Never be the first one to quote a number, expert negotiators say — and indeed, we all hesitate to share the price we are willing to pay for things. But when it comes to travel, telling your travel agent what budget you have in mind saves time and ensures you get the best possible vacation.
Buying a trip is different from other purchases; there is no do-over for a vacation gone wrong. And like any trusted advisor, the role of your travel professional is to match you up with the perfect product for you. So be honest, tell them what you like and how much you can afford to spend, and they will do their best to get you the most for your money.
“When a client is very resistant or hesitant to discuss the budget, often it's because they don't understand our process as travel agents,” said Sally Black founder of Vacationkids.com. “A good agent knows it's not about selling this year's vacation. It's about creating a trusting relationship so you'll come back year after year while telling your friends to do the same. A good agent doesn't want to waste your precious time — and honestly, they don't want to waste their own time either.
“Often pricing is based on availability, especially with airline tickets. Buying decisions have to be made fairly quickly to avoid disappointments. Having a working budget allows you to make intelligent buying decisions on the fly. If you're working with a travel agent, expect the question about the budget to come up.”
“A person’s opinion on what price is expensive or cheap is relative, so it is my job as their advocate and agent to get them the best experience for the right price for THEM!” said Chris Hornick, owner of Chris Hornick Dream Vacations in Lebanon, Pennsylvania. “I never want to insult a potential client by offering something ‘too cheap’ in their eyes or way ‘too expensive’ simply because I did not know.”
“I think people shy away from giving you their budget because they are scared you might find something lower and you’ll just inflate their vacation to the price they said,” said Heather Bannon, the luxury travel consultant at Unique Romance Travel and Destination in Anacortes, Washington. “I usually ask for a range from ‘this is what you feel comfortable with’ to ‘this is what you thought it would cost’ to ‘this is what you’re willing to spend if your vacation has all the bells and whistles and then some.’ That helps me immensely and makes me a hero when I can get them everything they want and maybe not reach the high end of the budget.”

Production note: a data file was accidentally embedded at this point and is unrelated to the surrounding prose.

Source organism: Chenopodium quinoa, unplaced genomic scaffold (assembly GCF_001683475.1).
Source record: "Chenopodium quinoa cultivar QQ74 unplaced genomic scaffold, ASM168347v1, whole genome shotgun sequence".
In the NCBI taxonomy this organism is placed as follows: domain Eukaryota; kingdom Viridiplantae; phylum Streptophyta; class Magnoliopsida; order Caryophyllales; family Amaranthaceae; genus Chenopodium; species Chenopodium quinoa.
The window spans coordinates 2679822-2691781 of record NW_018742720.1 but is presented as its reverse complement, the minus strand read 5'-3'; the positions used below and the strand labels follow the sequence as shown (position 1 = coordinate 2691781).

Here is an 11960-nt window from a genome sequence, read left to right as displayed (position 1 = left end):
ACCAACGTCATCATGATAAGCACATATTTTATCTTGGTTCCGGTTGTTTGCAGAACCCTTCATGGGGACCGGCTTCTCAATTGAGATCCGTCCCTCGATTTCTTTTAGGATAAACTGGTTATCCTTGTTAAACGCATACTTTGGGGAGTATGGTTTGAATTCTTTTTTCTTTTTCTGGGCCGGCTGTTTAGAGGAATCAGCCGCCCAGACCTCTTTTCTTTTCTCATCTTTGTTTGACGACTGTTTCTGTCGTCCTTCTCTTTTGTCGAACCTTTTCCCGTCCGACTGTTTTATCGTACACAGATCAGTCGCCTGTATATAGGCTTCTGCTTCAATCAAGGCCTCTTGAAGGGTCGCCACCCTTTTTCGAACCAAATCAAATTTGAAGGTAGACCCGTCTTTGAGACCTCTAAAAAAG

With much of his client base coming from honeymoon planning, Charles Russell, luxury travel advisor at By the Sea Travel, always starts with a personal consultation in which he “paints the picture of the perfect honeymoon over coffee or cocktails. Very late in the consultation I address desired budgetary range and flexibility so I can narrow down the field. Is the budget conversation awkward or uncomfortable? Not really, but it's absolutely necessary for assisting me with sometimes writing a reality check without seeming harsh.”
“The budget is a critical factor in any selling situation, including travel,” agreed travel expert Mitch Krayton at Krayton Travel in Aurora, Colorado. “It helps define the range and scope of travel suppliers’ abilities to meet the functional travel goals desired, and still keep the trip affordable and realistic. I simply ask, ‘What kind of budget do you have in mind?’ and I always get a candid answer. Anything less is too speculative. Clients come to us to be certain and not to roll the dice.”
At All Travel Company in Indianapolis, Suzanne Haire tries to avoid using the actual “b” word. “ ‘Budget’ by pure definition indicates the limitation, sets a negative connotation to the conversation and puts people on the defensive.” So, she asks where clients have stayed before, what they liked, and what research clients have done before calling her. Then “I ask them to now turn over the researching to me.”
At the very end, she says, “based on the experience you have described to me, I believe your projected investment will be in the $XXXX to $XXXX range. Of course, I make every effort to get you the best return on investment — and that means that figure can go up or down based on the sections you choose and sales and product availability. Is this what you were expecting?”
Robert Merlin at SmartFlyer likes to break down his budgets into a daily rate to help clients better understand the big picture. Citing an idea he borrowed from Lila Fox Ermel, he said, “when they say they have $5,000 for 10 nights I say ‘great, so after airfare that leaves about $250 per day for hotel, food, tours, and activities.’ Many say they had no idea and up their spend; others ask for alternatives that meet their budget.”
“So, before you set out to plan your next great adventure, have a frank family discussion about money and set a vacation budget. It will save time and avoid stress,” Black said. “Who knows? By staying focused and on track with your vacation finances, you may find that you have a little spending money left over to buy a sexy little black dress to wear on your next vacation.
(Article originally published by Travelmarketreport).